ACME’s 2015-2016 season includes performances presented by BAM; the Sacrum Profanum Festival in Krakow, Poland; the Sydney Opera House; Washington Performing Arts in DC; MASS MoCA; Krannert Center; Walker Art Center; Dartmouth’s Hopkins Center; Five Boroughs Music Festival; Scandinavia House; and National Sawdust in Brooklyn. The season launched with a concert featuring the world premiere of new music written for the group by members Caroline Shaw, Caleb Burhans, Timo Andres, Ben Russell, and Clarice Jensen, presented by Five Boroughs Music Festival on September 11. In September, ACME made its European debut at the Sacrum Profanum festival in Poland, performing Jóhann Jóhannsson’s Drone Mass with celebrated vocal ensemble Theatre of Voices led by Paul Hillier. In New York in October, ACME joined Danish composers Carsten Bo Eriksen and Ejnar Kanding for two performances as part of Danish painter Hammershøi’s exhibition at Scandinavia House. In November, ACME performed at BAM in VisionIntoArt’s production Epiphany featuring music by Paola Prestini, Netsayi, and Sarah Kirkland Snider. ACME began its residency at National Sawdust in Williamsburg, Brooklyn in December with a week-long workshop period and concert featuring music composed during the residency by ensemble members (violin, viola, keyboards, cello, percussion). In February, ACME joined forces with Roomful of Teeth to present a concert of music by Caroline Shaw at Washington Performing Arts in DC. Later that month, ACME headed to MASS MoCA to workshop a new music theater work by Paola Prestini titled Aging Magician, which received its premiere at the Walker Art Center in Minneapolis in March. ACME will perform the piece again at the Krannert Center for the Performing Arts in Urbana, Illinois shortly after. In April, ACME will perform two concerts at The Kitchen featuring music by Julius Eastman, Charlemagne Palestine, Meredith Monk, Philip Glass, and Joseph Byrd. That month, they also return to National Sawdust for a second weeklong residency period, workshopping and performing new works by ensemble members. In May, ACME is in residence at Dartmouth College’s The Hop, where they will workshop and premiere a new piece commissioned for the group from composer Tristan Perich developed in partnership with the University’s mathematics department. In June, ACME travels to Sydney, Australia for two overnight performances of Max Richter’s 8-hour piece, Sleep, at the Sydney Opera House.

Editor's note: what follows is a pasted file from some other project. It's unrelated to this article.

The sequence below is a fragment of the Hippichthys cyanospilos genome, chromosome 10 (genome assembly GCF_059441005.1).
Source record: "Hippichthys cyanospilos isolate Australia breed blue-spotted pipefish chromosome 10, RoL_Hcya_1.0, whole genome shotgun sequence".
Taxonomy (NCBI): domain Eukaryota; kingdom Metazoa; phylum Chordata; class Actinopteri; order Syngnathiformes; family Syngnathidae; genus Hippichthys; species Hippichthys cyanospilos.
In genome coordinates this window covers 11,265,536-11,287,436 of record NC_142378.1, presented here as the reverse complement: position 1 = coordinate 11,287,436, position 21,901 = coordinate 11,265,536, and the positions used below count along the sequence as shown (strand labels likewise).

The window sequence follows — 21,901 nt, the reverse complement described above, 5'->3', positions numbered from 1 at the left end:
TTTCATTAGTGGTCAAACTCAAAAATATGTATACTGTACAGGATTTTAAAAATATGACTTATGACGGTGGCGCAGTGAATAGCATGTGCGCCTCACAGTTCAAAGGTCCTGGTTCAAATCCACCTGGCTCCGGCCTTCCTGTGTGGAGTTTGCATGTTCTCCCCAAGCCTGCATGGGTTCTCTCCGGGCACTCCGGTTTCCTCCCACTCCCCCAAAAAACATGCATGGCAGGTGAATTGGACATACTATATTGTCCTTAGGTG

ACME’s many previous collaborators have included The Richard Alston Dance Company, Wayne McGregor’s Random Dance, Gibney Dance, Satellite Ballet, actress Barbara Sukowa, filmmaker Jim Jarmusch, Grizzly Bear, Low, Matmos, Micachu & The Shapes, Jeff Mangum, A Winged Victory for the Sullen, Roomful of Teeth, Lionheart, and Theo Bleckmann.

Since its first New York concert season in 2004, the ensemble has performed works by John Adams, John Luther Adams, Louis Andriessen, Gavin Bryars, Caleb Burhans, John Cage, Elliott Carter, George Crumb, Jacob Druckman, Jefferson Friedman, Philip Glass, Charles Ives, Donald Martino, Olivier Messiaen, Nico Muhly, Michael Nyman, Steve Reich, Terry Riley, Frederic Rzewski, Joseph Byrd, Mick Barr, Arnold Schoenberg, Caroline Shaw, William Brittelle, Hauschka, Craig Wedren, Ingram Marshall, Jóhann Jóhannsson, Max Richter, Timo Andres, Lisa Bielawa, and Dustin O’Halloran, Toru Takemitsu, Kevin Volans, Charles Wuorinen, Iannis Xenakis, Phil Kline, Chen Yi, and more.

ACME was founded by cellist Clarice Jensen, conductor Donato Cabrera, and publicist Christina Jensen, and has received support from The Aaron Copland Fund for Music, New Music USA’s Cary New Music Performance Fund, and the Greenwall Foundation. 

ACME performs “Hello” by Caroline Shaw from “5×5”

ACME performed music by Caleb Burhans, Caroline Shaw, and Charles Ives presented by Five Boroughs Music Festival in NYC in fall 2015. The concert also included the world premiere of “5×5,” a suite featuring 5 movements written by 5 members of ACME – Caroline Shaw, Timo Andres, Ben Russell, Caleb Burhans, and Clarice Jensen.

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ACME performs “Jahrzeit” by Caleb Burhans

ACME performed music by Caleb Burhans, Charles Ives, and Caroline Shaw, presented by Five Boroughs Music Festival in NYC in fall 2015. The concert also included the premiere of a new work, 5×5, a suite of five movements featuring one movement by ACME members Caroline Shaw, Timo Andres, Caleb Burhans, Ben Russell, and Clarice Jensen.

Jahrzeit was commissioned and premiered by ACME, and written in memory of composer and ACME member Caleb Burhans’ father.

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ACME premieres Jóhann Jóhannsson’s Drone Mass at the Met Museum

ACME commissioned and premiered Drone Mass by Jóhann Jóhannsson to mark its 10th anniversary in 2015. The evening-length piece was premiered at the Met Museum in the Temple of Dendur with Roomful of Teeth, and described as “polished and exuberant” by Musical America.